And so if Mental Illness Awareness Week can offer us another opportunity to think about and discuss hard-to-talk-about topics, then it’s important.
The week started Sunday and continues until Saturday (Oct. 7) and is a national public education campaign promoted by the Canadian Mental Health Association and the Canadian Alliance on Mentall Illness and Mental Health.
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Other awareness weeks and initiatives throughout the year exist, and they have helped. We know this because every year we see and hear people come forward and talk about how they have confronted depression and other challenges on the broad continuum of mental health issues. We hear about how people have coped, how they will continue to cope, and what those around them can do to help.
More people than we expect are living with mental illness. It’s not something a lot of us will bring up, and it’s not something a lot of us will ask about. It’s easy not to ask. But we’ve heard before how much it can mean to not only ask someone how they’re doing, but then to listen to the answer, care, and have a conversation.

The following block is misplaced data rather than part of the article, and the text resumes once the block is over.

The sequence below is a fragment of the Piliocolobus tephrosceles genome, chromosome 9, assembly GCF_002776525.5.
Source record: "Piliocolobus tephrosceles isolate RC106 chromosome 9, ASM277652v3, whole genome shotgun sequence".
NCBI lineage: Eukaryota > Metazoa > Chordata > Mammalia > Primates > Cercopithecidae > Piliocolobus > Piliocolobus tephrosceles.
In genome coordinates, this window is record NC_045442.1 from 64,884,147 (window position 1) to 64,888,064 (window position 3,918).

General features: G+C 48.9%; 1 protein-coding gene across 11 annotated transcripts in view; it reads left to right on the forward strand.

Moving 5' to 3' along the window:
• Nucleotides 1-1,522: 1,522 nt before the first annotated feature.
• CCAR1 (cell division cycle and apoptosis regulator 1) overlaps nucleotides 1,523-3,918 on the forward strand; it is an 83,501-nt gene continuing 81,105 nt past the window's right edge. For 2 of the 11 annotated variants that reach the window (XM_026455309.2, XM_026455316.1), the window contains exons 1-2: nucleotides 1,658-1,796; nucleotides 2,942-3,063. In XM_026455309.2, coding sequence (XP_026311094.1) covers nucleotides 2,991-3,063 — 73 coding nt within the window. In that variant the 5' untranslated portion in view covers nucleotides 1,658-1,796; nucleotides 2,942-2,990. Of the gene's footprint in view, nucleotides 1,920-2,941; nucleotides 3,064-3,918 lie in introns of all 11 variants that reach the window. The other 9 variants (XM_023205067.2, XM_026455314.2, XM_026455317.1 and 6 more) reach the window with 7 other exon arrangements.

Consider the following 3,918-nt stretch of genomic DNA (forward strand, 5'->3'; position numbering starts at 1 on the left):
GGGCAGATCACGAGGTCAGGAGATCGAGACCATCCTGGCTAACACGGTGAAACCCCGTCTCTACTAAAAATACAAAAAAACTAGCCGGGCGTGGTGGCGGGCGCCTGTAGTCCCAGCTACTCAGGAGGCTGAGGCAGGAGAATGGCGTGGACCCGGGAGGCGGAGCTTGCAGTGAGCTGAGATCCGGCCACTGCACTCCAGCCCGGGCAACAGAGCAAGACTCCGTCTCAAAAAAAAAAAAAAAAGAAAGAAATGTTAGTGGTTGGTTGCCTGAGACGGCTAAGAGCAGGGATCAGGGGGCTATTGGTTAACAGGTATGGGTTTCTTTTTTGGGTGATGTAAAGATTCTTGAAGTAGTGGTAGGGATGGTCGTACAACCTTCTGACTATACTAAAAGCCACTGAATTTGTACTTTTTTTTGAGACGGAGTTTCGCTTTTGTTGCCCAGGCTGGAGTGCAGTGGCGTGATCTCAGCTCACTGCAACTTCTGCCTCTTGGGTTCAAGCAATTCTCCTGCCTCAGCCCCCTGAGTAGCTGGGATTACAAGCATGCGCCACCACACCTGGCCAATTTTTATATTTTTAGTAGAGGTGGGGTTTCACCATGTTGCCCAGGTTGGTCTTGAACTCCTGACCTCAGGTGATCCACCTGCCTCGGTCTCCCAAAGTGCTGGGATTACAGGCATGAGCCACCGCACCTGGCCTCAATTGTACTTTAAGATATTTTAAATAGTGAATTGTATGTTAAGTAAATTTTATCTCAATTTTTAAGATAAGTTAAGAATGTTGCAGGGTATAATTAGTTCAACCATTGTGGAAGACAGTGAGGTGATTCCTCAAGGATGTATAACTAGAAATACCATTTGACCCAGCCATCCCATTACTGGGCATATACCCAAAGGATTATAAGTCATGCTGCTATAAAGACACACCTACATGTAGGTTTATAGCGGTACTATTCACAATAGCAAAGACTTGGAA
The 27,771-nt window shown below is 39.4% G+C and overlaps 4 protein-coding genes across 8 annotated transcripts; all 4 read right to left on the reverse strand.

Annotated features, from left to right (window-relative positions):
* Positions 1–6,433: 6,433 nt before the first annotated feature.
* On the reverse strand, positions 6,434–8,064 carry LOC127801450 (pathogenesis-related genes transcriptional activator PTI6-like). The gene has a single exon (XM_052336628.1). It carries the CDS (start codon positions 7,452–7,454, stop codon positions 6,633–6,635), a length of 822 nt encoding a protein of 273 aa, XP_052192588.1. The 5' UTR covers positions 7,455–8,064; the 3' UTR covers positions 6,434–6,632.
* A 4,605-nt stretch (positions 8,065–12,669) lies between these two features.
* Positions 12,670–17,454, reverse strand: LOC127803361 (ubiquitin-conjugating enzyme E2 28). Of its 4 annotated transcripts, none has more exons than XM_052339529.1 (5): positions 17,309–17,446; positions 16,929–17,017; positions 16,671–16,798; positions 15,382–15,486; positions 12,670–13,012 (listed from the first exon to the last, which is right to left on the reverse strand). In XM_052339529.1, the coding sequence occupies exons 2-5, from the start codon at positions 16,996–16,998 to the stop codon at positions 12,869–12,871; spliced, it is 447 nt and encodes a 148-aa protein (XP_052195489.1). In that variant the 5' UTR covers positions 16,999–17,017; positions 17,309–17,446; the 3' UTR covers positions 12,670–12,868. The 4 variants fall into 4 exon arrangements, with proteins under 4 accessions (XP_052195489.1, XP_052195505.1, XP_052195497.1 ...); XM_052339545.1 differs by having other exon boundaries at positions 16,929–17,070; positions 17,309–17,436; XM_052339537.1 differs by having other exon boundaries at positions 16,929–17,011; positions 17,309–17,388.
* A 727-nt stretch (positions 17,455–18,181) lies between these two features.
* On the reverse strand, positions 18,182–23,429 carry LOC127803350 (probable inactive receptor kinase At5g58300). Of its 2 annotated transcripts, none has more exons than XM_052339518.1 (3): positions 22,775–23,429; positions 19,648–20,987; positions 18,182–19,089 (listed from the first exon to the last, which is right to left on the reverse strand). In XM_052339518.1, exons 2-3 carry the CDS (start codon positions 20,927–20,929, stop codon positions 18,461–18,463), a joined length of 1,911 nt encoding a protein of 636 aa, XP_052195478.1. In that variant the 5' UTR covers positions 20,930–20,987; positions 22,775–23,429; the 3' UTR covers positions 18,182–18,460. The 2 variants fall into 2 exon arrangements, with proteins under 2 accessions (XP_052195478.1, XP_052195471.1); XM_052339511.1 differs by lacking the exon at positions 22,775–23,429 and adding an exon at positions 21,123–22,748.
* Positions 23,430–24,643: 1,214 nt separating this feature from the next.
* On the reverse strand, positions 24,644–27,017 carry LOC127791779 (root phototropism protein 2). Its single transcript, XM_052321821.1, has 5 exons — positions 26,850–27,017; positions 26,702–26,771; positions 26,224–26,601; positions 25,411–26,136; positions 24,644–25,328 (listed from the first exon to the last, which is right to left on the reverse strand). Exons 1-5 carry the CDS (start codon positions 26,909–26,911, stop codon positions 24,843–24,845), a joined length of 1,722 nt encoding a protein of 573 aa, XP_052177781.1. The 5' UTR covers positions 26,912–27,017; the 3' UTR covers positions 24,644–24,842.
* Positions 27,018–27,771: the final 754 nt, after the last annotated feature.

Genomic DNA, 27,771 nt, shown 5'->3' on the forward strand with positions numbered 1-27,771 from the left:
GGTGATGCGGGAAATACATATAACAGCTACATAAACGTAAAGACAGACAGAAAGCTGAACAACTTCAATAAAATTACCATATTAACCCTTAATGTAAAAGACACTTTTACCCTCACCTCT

There are a lot of comparatively little things that happen in our day-to-day lives that we’re quick to complain about and address, while not bringing up some of what secretly matters much more. But we hope people feel like their mental well-being is something they can bring up. There is evidence, sometimes, that our society is becoming more modern and accepting, and fewer and fewer of us equate mental illness to weakness.
The mental health alliance wants this awareness week to play a role that way, in reducing negative stigma and promoting the positive effects of prevention, diagnosis and treatment.
To learn more, visit www.cmha.bc.ca or www.camimh.ca. Better yet, talk about mental health. Mental illness will affect us one way or another, but there are always opportunities to impact how those conversations start and where they lead.